Ethan Harris of the Clark County Land Bank giving a presentation on properties they have handled.

The Clark County Land Bank, also known as the Clark County Land Reutilization Corporation (CCLRC), was developed in May 2014. It is currently operated by a Board of Directors as a Legal Licensed Corporation (LLC), with Clark County Commissioner, David Herier, serving as a Director alongside Charles Swaney, Joyce Chilton, John Detrick and Stephen T. Metzger as Chairman of the Board. The Land Bank is a quasi-governmental, non-profit organization, created and dedicated to the reuse and revitalization of blighted, vacant or otherwise non-performing properties in Clark County, including villages, as well as New Carlisle and Mad River Township.

Ethan Harris, planner with the Clark County Land Reutilization Corporation (CCLRC), with the support of Land Bank Director and Housing Connection supporter, Clark County Commissioner David Herier, presented the Land Bank and its processes to the Southeast Neighborhood Association (SENA), on Wednesday, October 26, at the Trinity Lutheran Church, 1612 South Belmont, in Springfield. Harris explained that the Land Bank receives funding from the Neighborhood Initiative Program (NIP) and from the Ohio Housing Finance Agency (OHFA) to acquire blighted or otherwise discarded properties victim to the foreclosure crisis in 2000. The properties fall within certain vicinity, usually five or more foreclosed properties within a general region. The acquired properties are then turned into gardens, green space and even community parks and given to an adjacent property owner (who is in positive standings with area property taxes), non-profit organization property transfer, or to a business for development.

Harris expressed that the CCLRC is a community driven project, meaning in order for the project to work, the community needs to be involved in wanting to revitalize the area. In order for the Land Bank to acquire the land, it must be within the parameters for the Land Bank to purchase the properties. Under the regulations of the development grant received, the Land Bank must hold he deed and maintain the acquired property for three years, before a transfer takes place. Harris also explains that in rare cases the dwelling on the property may be in repairable condition, in this case the property may be sold to a citizen at a reduced price, in conjunction stipulations of purchase the citizens must repair and bring the property up to code. In the instance that residential properties are for sale, the Land Bank posts the listings for residential homes for sale, at 1013 South Limestone Street, Springfield, Ohio. If a taxpayer is interested in acquiring a parcel that the Land Bank does not own, but may have access to due to the foreclosure of the parcel, the Clark County Land Bank may be able to assist in the transaction as well.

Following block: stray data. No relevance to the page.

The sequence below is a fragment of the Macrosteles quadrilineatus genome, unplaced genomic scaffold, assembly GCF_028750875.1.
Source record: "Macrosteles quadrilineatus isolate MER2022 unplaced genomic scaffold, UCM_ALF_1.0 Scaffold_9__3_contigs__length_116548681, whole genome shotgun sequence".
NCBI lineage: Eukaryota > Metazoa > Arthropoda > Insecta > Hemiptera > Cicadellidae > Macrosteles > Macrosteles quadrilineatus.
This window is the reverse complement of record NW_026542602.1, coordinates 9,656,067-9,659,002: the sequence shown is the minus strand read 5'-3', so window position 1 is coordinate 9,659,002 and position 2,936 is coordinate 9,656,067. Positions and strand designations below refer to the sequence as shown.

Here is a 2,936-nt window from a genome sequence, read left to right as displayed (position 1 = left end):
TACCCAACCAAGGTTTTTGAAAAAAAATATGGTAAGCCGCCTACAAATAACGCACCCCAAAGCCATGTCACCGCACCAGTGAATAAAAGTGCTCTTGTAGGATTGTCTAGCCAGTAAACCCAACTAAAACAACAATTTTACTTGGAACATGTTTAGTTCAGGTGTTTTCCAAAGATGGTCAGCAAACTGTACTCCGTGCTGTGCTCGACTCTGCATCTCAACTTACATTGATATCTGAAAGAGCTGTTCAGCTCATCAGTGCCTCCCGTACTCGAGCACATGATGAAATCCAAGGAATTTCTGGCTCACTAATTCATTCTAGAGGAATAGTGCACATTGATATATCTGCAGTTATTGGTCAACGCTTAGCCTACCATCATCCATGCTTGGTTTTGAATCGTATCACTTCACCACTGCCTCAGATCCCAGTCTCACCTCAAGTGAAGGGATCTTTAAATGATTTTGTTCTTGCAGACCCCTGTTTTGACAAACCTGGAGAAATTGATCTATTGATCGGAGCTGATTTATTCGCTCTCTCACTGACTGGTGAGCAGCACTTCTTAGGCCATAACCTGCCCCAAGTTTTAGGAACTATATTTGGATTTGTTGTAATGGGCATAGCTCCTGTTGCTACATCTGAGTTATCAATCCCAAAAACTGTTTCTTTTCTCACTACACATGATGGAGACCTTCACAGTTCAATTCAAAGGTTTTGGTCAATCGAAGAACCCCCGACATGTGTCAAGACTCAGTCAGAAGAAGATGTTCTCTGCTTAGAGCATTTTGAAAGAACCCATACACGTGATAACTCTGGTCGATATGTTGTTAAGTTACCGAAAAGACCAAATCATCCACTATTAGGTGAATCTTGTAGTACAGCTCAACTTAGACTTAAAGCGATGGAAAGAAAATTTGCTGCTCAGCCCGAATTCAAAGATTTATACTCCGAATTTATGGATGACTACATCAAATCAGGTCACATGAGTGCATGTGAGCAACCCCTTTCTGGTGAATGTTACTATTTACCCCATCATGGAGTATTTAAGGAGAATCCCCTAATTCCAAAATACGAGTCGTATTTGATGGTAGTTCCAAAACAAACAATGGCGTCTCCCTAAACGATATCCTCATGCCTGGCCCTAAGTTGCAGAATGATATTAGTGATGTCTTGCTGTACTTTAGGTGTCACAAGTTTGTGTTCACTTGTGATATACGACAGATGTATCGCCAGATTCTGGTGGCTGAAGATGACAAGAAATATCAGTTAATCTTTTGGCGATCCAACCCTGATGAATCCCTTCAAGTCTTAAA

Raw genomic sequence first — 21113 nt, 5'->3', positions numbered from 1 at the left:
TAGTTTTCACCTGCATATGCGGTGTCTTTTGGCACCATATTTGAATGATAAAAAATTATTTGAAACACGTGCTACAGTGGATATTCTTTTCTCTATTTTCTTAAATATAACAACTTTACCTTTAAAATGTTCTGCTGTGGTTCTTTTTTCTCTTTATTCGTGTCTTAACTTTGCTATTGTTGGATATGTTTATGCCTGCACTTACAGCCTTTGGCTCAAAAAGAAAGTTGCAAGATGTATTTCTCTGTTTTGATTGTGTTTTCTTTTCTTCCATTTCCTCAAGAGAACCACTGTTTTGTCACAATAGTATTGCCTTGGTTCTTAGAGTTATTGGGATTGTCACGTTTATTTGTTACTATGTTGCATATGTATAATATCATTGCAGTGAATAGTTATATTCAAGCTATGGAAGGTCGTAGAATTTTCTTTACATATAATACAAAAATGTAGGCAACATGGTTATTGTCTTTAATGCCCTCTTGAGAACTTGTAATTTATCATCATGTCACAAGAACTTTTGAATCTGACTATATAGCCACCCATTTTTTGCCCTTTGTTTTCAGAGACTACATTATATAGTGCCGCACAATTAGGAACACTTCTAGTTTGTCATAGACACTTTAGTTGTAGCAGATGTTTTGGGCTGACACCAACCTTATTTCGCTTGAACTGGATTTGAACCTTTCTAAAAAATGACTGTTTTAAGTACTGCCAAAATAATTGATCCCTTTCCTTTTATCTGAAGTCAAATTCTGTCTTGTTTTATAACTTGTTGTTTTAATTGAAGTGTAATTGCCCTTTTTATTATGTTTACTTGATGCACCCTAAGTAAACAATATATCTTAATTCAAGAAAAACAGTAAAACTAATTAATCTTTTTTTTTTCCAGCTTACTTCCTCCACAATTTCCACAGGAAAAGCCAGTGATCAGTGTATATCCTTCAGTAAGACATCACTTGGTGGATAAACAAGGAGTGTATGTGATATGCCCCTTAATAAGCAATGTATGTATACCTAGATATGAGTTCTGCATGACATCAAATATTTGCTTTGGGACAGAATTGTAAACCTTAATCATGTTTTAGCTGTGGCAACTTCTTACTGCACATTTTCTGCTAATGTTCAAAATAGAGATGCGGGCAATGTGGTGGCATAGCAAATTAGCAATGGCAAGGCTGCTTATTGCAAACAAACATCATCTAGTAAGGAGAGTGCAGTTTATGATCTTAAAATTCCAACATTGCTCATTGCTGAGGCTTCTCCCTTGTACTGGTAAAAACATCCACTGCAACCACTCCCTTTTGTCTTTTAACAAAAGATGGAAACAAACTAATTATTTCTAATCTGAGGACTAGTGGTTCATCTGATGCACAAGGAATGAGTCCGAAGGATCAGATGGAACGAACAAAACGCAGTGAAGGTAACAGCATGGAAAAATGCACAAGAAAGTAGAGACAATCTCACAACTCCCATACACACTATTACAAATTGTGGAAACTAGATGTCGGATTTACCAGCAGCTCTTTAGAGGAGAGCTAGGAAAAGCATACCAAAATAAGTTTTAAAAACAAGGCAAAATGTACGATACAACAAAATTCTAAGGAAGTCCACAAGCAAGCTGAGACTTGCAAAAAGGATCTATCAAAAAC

The Land Bank also offer the Side Lot program; a taxpayer may pay two hundred and fifty dollars for the CCLRC to clear the property of any back taxes, liens and demolition to ensure that the new owner has a clear deed to the green space. This program allows taxpayers that have a side lot or adjacent to their property, the Land Bank will transfer that property’s deed to the taxpayer for two hundred and fifty dollars plus minimal closing cost.

With a grant of $1.8 million dollars from the NIP through the OHFA, the program allows the Land Bank to acquire a property in one of the target areas, with a non-performing or blighted dwelling on the lot, tear down the home and create green space for the community. To date the CCLRC has acquired thirty-nine properties; eight of those properties revitalized have been turned into green space, transferred to adjacent property owners, and even turned into free gardens and libraries for the community. In the past five years, the CCLRC has invested $500,000 dollars in the Clark County area, which includes aiding the City of Springfield in tearing down structures that would have otherwise cost the city in upwards of $40,000. However, the CCLRC uses local small businesses to complete their jobs, keeping the work local and the cost to a minimum. The cost to the CCLRC to green space or landscape a lot is close to $6,000, the Land Bank committee must maintain the lots if there is no interest in the property by adjacent property owners, non-profit organizations or area businesses.

Harris explained that the goals of the CCLRC are to collaborate with local community members, non-profit organizations and government entities and to develop green space, as well as expand the target areas for revitalization. The Clark County Land Bank is open Monday thru Friday 7:30a.m-4:30pm, located in the Springview Government Center, 3130 E. Mains Street, Suite A, in Springfield, Ohio. Ethan Harris welcomes any questions or information request about the Clark County Land Bank by email at This email address is being protected from spambots. You need JavaScript enabled to view it., visiting or by calling (937) 521-7181 or (937) 521-2182 to speak with any member of the Clark County Land Bank director and planning committee. Local area contractors may also inquire about proposals and future demolition sites through contacting Anette Ulery at This email address is being protected from spambots. You need JavaScript enabled to view it. .

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